Delinquencies hit lowest rate since before financial crisis

It's taken seven years, but mortgage delinquency rates have finally dropped below pre-crisis levels

Delinquencies hit lowest rate since before financial crisis
Mortgage delinquency hit its lowest level since before the financial crisis in the first quarter, according to new data from TransUnion.

The mortgage delinquency rate (the rate of homeowners 60 days or more past due on their mortgage payments) dropped to 2.95% in the first quarter – the first time the rate has been below 3% since before the financial crisis. The first quarter also marked the 13th consecutive quarterly drop in the mortgage delinquency rate. The delinquency rate fell almost 18% from the first quarter of 2014, when it was 3.59%, according to TransUnion.

The delinquency rate for subprime customers was also down, dropping nearly 9% year over year to 27.23%. the delinquency rate for subprime borrowers peaked in 2010 at 40.48%.

“It’s taken more than seven years, but the mortgage delinquency rate has reached pre-recession levels,” said Joe Mellman, vice president and head of TransUnion’s mortgage group. “We continue to see a steady decline in the mortgage delinquency rate, primarily driven by strong performance by newer-vintage loans. “It’s also encouraging to see continued delinquency rate declines for the subprime and near-prime risk groups.”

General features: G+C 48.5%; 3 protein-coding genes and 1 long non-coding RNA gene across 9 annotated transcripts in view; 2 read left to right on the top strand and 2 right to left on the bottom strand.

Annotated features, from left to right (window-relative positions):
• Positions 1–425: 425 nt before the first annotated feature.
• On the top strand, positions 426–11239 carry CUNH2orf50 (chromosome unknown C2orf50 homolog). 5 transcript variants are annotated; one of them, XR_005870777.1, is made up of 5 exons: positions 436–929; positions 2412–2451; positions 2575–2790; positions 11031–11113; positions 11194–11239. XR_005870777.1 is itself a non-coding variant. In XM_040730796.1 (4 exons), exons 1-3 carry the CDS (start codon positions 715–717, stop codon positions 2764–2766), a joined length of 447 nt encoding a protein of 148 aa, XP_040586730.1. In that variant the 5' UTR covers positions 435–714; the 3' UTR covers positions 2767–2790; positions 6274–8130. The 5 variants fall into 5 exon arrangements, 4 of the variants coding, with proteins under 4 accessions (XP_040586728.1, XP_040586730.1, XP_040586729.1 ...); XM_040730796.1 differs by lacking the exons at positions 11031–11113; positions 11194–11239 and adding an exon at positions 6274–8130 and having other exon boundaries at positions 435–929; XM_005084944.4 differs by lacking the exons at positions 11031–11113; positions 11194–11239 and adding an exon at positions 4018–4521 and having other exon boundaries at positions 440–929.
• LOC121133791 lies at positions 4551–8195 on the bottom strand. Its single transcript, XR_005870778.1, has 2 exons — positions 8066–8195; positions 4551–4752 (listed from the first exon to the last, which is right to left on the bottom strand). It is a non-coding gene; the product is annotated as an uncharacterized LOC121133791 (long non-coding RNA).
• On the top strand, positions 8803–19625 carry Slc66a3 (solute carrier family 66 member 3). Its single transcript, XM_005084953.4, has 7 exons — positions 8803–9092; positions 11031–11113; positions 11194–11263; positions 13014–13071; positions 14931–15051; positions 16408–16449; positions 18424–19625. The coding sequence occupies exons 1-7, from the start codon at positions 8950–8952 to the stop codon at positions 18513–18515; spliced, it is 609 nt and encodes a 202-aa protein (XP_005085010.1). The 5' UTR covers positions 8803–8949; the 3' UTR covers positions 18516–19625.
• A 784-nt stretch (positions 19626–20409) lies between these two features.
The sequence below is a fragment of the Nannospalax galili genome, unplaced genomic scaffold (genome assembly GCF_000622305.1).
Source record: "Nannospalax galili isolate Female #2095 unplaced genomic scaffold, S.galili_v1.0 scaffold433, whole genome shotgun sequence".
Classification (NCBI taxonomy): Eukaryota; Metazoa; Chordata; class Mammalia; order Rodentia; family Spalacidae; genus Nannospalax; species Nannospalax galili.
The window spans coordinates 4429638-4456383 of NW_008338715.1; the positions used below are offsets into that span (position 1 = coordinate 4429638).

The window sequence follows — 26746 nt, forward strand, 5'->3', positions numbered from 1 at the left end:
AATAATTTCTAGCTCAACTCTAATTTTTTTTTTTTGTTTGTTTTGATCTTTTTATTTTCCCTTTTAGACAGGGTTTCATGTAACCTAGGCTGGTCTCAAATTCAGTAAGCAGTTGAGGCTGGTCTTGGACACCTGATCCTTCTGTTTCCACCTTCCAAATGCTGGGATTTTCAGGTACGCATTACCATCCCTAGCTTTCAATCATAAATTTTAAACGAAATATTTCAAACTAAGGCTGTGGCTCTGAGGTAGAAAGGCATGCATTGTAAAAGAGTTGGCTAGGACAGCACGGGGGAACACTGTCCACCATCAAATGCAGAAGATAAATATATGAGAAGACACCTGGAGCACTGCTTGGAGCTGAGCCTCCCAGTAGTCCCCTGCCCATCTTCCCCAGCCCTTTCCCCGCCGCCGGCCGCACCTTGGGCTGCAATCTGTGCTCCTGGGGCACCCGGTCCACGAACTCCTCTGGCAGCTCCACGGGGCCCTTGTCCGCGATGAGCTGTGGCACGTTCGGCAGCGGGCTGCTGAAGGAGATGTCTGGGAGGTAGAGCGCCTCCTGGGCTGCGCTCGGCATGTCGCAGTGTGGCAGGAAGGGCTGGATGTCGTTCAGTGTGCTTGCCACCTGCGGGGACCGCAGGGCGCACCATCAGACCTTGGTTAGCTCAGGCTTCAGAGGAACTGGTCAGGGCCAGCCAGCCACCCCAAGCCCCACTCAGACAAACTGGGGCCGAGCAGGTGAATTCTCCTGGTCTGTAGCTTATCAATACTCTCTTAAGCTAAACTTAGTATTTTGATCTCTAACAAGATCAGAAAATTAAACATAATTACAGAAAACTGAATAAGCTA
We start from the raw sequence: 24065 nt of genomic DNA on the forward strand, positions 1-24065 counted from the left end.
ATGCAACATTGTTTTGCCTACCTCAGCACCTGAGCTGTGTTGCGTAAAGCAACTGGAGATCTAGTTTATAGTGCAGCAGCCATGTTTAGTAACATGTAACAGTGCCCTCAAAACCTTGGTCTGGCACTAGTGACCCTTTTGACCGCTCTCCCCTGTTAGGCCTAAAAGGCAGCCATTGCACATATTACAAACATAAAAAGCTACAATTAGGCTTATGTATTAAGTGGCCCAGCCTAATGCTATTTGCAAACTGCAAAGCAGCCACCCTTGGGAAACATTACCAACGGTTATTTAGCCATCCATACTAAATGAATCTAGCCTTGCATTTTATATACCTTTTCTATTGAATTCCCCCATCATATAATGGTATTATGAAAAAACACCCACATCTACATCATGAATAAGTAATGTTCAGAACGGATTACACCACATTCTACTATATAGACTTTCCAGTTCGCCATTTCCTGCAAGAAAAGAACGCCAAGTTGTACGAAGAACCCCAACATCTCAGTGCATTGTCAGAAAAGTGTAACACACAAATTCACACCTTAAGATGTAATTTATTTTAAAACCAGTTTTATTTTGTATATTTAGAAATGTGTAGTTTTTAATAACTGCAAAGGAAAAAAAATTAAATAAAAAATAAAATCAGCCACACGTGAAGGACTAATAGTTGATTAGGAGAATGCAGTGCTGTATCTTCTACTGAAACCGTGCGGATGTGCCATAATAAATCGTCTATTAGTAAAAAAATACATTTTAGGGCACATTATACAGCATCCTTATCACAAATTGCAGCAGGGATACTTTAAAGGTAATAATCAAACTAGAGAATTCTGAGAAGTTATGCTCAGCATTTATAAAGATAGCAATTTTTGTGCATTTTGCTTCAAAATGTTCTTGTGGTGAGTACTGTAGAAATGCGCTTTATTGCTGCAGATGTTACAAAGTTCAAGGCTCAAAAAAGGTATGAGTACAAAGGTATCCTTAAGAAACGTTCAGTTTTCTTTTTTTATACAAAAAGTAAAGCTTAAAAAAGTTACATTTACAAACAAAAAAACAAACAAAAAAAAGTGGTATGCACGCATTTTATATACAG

All 50 states saw yearly declines in mortgage delinquency, and most metro areas saw healthy drops as well, according to TransUnion. The Miami area, for instance, saw a 36.1% drop in delinquency year over year, while San Francisco’s delinquency rate fell 31.1%.

“It’s a positive sign to see double-digit percentage delinquency rate declines in major markets across the country, as it demonstrates the improvements are widespread – not just a regional phenomenon,” Mellman said.

The overall quality of borrower credit seems to be improving as well, TransUnion reported. The share of mortgage balances held by subprime and near-prime customers fell by 98.% and 2.9%, respectively. Subprime and near-prime customers now hold just 32% of the total balances they held at the start of 2010, according to TransUnion.